Jul 11 2013
Dear Ms. Kennedy:
I know some readers will disagree with me, but I thought that while Dylan and Aiden had some bisexual tendencies, they were destined for love. When Hotter Then Ever came out and it was a threesome, my eyebrows shot into my hairline. But nearly every book in this series has worked for me so of course I had to give this one a chance.
] Claire McKinley has been left at the altar by Dylan’s brother. Dylan Wade has never been a fan of Claire but when his brother does a runner, he takes Claire home with him to San Diego. Someone in the Wade family has to stand up for Claire and the task is left to Dylan who has a self professed hero complex.
The dynamic in Dylan’s apartment is rife with sexual tension. Dylan and Aiden Rhodes have an on again / off again sexual relationship and its one that only Claire knows about as the two have tried to keep it a secret. Dylan is a SEAL, his brother is a “bit of homophobe”, and Aiden is in Navy Intelligence.
There are four things that really make this book work for me. I will list them:
1) The misconceptions
Dylan believes Claire to be something that she isn’t but his realization that Claire is a decent person doesn’t change over night and it comes through seeing her take the jilting with some grace as well as comparing and contrasting her behavior with his brother’s actions. His brother keeps one upping himself on the jerk scale so it is fairly easy for Claire to look like a saint. Claire pretty much tells it like it is which Dylan took to be uptight and snobby. But the misconceptions aren’t resolved just by a little sexual tension. In fact, the attraction between the two only serves to heighten their confusion.
On the other side, Claire believes Dylan to be gay so the unrelenting sexual tension that she feels near him is confusing and provides a sort of comic angst. I loved the word “perplexing” here.
On the minus side, the barely-there dress had resulted in an hour-and-a-half-long helicopter ride in which Dylan’s green eyes had been glued to her breasts.
Which was perplexing, because…he was gay, right? She still couldn’t figure it out, but the memory of Dylan’s tongue in another man’s mouth was completely incongruous to the way he’d been ogling her on the chopper.
It should be noted that Chris, the jilter, wasn’t all bad. He loved his mother, so there’s that.
2) The dynamic of the three.
Dylan and Aiden’s relationship is complex because Dylan, in particular, enjoys women from time to time so he’s perplexed about what Aiden and Dylan have going on between them. Now I think that this might be the hardest part of the book to swallow. Would Dylan and Aiden have been happy without Claire? I think so because Dylan’s feelings toward Aiden are very strong but Dylan is happy that Claire is part of the relationship and so is Aiden. That’s how it is written. There are scenes where the Dylan and Aiden discuss why they want more and there are scenes that show how Claire adds to their relationship instead of detracts from it. I bought into that fantasy but the lust turns to love awfully fast. I guess the success of the book for others depends on upon their acceptance of it as well.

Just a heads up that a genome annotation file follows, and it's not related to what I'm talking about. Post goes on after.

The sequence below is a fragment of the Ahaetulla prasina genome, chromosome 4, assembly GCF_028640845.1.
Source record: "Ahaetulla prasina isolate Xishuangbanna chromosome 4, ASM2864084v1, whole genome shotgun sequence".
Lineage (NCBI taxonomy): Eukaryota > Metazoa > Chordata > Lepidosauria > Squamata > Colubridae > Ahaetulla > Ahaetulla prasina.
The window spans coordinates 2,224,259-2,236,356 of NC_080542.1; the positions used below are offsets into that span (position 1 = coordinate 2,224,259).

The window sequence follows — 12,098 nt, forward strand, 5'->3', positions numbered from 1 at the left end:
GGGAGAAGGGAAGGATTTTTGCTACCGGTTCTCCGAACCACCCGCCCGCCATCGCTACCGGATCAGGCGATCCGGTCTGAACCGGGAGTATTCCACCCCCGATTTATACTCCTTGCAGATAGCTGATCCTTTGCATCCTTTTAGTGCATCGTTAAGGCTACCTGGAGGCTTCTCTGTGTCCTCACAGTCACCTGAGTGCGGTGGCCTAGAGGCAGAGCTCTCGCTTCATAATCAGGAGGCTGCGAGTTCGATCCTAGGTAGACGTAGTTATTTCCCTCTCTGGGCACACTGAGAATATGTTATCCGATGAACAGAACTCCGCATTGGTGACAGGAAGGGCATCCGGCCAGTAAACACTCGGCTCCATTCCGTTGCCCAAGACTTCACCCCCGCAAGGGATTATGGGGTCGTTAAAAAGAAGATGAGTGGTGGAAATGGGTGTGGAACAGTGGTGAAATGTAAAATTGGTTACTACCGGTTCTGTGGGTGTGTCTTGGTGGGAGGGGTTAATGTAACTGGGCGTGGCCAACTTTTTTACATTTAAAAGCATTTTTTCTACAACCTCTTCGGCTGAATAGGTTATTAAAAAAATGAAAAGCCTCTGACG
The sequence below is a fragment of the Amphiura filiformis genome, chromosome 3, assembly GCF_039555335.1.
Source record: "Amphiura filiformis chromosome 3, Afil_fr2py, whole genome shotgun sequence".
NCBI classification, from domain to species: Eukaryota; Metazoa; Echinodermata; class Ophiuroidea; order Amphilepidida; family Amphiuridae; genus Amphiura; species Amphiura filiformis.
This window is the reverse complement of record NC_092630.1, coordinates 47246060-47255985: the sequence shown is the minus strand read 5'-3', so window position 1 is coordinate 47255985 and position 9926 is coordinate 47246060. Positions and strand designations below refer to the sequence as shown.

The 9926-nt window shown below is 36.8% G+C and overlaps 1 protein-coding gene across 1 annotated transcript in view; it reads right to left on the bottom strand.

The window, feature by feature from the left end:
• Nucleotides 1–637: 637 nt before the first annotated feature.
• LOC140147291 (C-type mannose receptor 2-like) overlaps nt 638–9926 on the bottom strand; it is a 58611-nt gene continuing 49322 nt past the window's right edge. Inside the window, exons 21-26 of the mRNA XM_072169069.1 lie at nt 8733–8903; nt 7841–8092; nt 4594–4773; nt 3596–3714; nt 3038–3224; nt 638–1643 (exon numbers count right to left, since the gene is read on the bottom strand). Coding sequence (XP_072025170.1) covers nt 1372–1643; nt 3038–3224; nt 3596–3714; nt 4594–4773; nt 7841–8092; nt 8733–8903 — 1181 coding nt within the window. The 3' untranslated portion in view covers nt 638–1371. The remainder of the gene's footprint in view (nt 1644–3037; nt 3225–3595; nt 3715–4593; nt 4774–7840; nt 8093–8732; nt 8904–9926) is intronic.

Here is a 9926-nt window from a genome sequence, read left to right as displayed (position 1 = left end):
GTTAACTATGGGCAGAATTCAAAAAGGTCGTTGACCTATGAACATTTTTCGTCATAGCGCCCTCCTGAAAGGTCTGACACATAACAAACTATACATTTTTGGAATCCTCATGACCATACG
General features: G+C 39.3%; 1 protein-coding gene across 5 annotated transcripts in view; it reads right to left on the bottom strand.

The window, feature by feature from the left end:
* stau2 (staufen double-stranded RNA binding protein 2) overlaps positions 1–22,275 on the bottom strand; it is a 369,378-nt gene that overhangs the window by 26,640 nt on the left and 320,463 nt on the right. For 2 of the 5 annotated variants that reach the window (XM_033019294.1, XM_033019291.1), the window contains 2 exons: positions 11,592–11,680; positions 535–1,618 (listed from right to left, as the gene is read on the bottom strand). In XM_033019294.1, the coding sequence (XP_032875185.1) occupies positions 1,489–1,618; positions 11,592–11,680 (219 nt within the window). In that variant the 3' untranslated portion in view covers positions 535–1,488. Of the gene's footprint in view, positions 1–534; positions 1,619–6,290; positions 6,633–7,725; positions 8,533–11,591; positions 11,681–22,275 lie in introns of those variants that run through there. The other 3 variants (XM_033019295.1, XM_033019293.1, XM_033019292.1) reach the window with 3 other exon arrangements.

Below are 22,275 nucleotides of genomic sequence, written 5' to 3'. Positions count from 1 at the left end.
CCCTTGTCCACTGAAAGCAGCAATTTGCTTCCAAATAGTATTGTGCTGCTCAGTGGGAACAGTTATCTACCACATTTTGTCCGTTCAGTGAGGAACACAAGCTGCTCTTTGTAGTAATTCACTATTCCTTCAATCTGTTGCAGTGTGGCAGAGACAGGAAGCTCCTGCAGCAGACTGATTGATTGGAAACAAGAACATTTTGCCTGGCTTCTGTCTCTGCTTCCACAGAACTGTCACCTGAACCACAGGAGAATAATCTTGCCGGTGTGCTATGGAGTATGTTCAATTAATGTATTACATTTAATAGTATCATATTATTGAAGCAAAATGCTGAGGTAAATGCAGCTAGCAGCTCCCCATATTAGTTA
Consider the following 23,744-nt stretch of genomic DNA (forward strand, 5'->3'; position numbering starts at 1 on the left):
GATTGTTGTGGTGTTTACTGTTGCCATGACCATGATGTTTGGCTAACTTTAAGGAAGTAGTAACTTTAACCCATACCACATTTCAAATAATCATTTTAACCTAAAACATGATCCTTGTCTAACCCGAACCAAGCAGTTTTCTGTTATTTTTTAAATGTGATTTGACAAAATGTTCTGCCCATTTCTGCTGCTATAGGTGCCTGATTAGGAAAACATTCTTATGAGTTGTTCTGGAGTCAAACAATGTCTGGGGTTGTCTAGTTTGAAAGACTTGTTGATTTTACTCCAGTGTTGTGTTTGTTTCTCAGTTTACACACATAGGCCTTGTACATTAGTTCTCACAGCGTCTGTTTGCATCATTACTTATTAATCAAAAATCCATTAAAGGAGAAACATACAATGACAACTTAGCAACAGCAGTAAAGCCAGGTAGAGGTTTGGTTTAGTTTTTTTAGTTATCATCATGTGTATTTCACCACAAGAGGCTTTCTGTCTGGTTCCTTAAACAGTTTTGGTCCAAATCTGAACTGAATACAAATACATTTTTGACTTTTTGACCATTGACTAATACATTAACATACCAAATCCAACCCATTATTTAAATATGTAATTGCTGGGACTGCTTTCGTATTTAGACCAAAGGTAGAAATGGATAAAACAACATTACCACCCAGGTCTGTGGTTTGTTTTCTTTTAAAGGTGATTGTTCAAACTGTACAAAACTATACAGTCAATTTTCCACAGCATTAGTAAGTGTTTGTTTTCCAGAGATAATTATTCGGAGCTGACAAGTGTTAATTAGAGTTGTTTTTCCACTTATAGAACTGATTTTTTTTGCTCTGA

Dylan sounded perturbed. “Why is that? And why…” Now he was the one stalling.
“Why what?” Aidan prompted.
“Why can’t we stick to the whole one-on-one thing, just you and me?”
The story also deals with what it means to the friends and family for the threesome to be together. Dylan’s brother is a homophobe. Claire’s father, whom she loves dearly, is a strict moralist. Aiden’s father and he barely talk. All of the parental units responses are shown as are the friends.
3) The broplay
The dialogue of the guys is great. Here’s Dylan telling his brother exactly what his role in the wedding should be:
“I’m not breaking up with your bride for you, damn it.”
“But you’re the best man,” Chris protested. “And you’re my brother.”
“As your best man, I’m in charge of holding on to the rings and standing next to you at the altar. As your brother, I’m responsible for supporting you and clapping politely when you kiss the bride. Neither of those roles requires me to call off your fucking wedding!”
Then there is the scene where all the guys are at a party watching a sporting event and because of an overload of testosterone, they bet who could take the other. And one comes home a black eye. The interaction between the males in this story has always been stellar. Or here’s Seth, one of the SEAL teammates lovingly described as “rough around the edges.”
“And you and Aidan didn’t take advantage of that and—cover your ears, Shelby—double-team her? Prudes.” Seth shook his head in mock disgust.
“Why do you bother telling me to cover my ears?” Shelby demanded. “You don’t even give me time to do it! And besides, since when do you care about offending my delicate sensibilities?”
“I live with kids now,” the scruffy-haired SEAL replied. “I’m pretty sure I ask Sophie and Jason to cover their ears at least twenty times a day.”
4) The hot hot hot sex
See chs. 8 through 1000.